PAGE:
For years the company only sold its products in Ontario, but it slowly started to push outwards in 2003, when it began to distribute in Alberta. Five years later, they successfully moved into B.C. Taylor believes in grassroots marketing, and the company sends existing staff to new provinces to win over new customers, instead of hiring new talent. “One of the things we’ve done, which is different than a lot of folks in the industry, is that we’ve only used our own people,” says Taylor. “We only use our own people to make our beer, and we only use our real people to promote it.” Chipper employees drive to music festivals and other events in vintage, bright-green vehicles to hawk their wares. “It’s been very cost-effective for us,” says Taylor. “They’re so well trained in our brand, they live and breathe Steam Whistle—they bleed green, as we like to say—so they really sell our product to a new province in a way that no one else could.”
And Steam Whistle has plenty of workers who live and breathe their jobs—the “Good Beer Folks,” as the company fondly refers to all of its employees. The firm has won awards for its workplace environment, being recognized as one of Canada’s most admired corporate cultures by Waterstone. According to Taylor, it’s something that’s been very deliberately cultivated: “We always knew the quality of what we produced would be determined by how happy our employees were to contribute to it,” he explains. “Cam and I had this idea that people should be happy to come into work Monday morning.”
The co-founders established as flat a hierarchy as they could, with an open-concept office where high-ranking management sit next to new hires. “If you take a tour, you wouldn’t know who’d been there for years and who started two weeks ago,” says Taylor. The company tries to give its younger employees a sense of importance within the organization. It encourages leaders to reach out to their subordinates for feedback. “Management is in servitude more than anything,” says Taylor. “If we get complaints about a manager, that manager has to go to each member of his team and say, ‘Listen, I can’t stay here unless I do a better job of being your manager, so what am I doing wrong?’ ” This kind of environment is empowering to younger staff, he explains. “In many organizations, younger employees feel they won’t be heard until they’re established in their careers. We think that we’re in the business of selling beer to young people, so we should listen to what they have to say.”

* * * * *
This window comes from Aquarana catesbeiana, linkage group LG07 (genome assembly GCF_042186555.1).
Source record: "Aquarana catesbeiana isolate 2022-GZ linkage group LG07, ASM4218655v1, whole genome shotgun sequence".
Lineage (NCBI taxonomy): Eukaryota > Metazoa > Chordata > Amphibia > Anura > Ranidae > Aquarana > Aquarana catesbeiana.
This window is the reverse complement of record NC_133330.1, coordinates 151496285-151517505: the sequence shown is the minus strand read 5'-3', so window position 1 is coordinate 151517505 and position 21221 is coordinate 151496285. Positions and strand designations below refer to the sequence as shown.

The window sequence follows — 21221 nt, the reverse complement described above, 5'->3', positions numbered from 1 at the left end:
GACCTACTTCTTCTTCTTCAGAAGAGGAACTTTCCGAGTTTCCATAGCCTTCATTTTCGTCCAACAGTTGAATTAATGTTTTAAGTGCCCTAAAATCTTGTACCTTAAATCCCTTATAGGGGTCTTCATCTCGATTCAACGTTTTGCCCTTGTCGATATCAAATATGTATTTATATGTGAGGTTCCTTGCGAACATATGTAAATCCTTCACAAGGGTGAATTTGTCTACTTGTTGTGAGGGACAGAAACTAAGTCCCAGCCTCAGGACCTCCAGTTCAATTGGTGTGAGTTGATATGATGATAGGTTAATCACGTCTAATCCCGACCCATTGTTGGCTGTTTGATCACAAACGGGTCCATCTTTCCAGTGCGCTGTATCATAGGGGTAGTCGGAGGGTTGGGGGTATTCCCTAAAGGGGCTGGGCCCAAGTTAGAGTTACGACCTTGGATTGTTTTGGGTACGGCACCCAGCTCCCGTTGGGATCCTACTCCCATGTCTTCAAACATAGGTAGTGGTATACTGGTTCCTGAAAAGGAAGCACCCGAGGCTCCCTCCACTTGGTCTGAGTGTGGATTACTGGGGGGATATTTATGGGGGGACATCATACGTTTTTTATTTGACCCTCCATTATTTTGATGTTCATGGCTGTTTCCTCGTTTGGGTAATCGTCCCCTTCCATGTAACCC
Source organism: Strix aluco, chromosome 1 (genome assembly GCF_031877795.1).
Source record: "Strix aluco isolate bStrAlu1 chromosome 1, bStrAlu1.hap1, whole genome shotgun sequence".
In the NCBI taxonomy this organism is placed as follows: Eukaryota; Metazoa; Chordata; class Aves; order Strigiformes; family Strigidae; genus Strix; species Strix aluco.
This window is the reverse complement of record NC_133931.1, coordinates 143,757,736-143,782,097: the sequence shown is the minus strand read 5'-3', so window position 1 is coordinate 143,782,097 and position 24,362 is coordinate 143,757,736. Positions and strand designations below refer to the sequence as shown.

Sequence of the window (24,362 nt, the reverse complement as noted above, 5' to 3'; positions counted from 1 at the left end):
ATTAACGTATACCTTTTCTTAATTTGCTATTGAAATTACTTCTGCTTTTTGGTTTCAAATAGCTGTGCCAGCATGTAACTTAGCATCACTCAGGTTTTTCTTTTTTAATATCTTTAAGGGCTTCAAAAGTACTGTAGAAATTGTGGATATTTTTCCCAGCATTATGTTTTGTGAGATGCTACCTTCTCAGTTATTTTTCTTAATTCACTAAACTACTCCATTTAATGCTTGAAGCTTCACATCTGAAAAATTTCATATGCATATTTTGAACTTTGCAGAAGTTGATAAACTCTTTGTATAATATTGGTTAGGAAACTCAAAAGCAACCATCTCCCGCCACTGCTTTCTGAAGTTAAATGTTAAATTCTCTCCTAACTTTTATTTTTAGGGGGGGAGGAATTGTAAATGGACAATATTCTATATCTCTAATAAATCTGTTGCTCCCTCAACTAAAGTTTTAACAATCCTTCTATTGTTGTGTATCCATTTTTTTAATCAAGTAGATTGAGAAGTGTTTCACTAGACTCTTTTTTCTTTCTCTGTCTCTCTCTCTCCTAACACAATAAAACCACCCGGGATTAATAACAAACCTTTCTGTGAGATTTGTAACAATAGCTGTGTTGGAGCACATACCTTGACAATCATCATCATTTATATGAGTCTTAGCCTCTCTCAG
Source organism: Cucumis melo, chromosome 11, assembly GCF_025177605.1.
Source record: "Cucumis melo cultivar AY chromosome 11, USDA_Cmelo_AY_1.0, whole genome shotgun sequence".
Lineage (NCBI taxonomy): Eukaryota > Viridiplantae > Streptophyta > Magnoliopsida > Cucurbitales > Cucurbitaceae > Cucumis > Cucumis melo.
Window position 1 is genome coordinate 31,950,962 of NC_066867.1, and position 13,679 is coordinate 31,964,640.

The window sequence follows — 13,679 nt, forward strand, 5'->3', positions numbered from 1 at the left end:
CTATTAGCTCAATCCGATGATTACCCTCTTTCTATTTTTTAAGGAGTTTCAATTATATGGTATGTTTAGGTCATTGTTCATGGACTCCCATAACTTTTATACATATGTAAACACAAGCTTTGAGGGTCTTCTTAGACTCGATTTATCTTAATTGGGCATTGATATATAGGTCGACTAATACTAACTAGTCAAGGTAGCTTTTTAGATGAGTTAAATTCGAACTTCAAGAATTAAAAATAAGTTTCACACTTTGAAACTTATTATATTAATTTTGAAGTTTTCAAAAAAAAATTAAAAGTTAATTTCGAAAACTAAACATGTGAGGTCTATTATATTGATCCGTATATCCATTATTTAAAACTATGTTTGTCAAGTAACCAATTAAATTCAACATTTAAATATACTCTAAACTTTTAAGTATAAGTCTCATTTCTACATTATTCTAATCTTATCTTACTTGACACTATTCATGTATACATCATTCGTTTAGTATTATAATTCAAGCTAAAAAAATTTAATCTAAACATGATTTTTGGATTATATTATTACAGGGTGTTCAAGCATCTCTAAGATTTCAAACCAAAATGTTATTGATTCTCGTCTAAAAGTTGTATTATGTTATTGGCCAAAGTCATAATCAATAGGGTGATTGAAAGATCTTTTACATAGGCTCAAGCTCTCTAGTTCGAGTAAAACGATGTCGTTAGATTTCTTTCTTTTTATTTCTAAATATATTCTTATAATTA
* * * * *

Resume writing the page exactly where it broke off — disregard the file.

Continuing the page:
Steam Whistle places a large focus on culture fit—to join the ranks of the Good Beer Folks you have to be outgoing, hardworking and concerned about quality. The company focuses heavily on employee referrals and promoting from within to create a like-minded and enthusiastic workforce. Employee retention is high, with many staff hitting their five- and 10-year anniversaries (the company celebrates those milestones with team trips to Munich for Oktoberfest). After a year, staff are able to buy shares in the tightly held company and are included in the profit-share program, where five per cent of pre-tax profits is distributed evenly among the staff. “We want people to feel a sense of ownership,” says Taylor.
It’s that sense of employee ownership that has driven the enduring success of Steam Whistle’s brand. After all, there’s no better salesperson than a happy consumer, so Steam Whistle strives to ensure its employees love the products they make. Even as the company continues to grow and expand into new territory, its founders maintain a focus on staying true to the company’s roots. “On our bottles to this day, you’ll find the ‘Three Fired Guys’ emblem, which is 3FG,” explains Taylor. “It’s important to us to keep the origin story alive. A lot of our success comes from knowing our story, and being able to tell it so well.”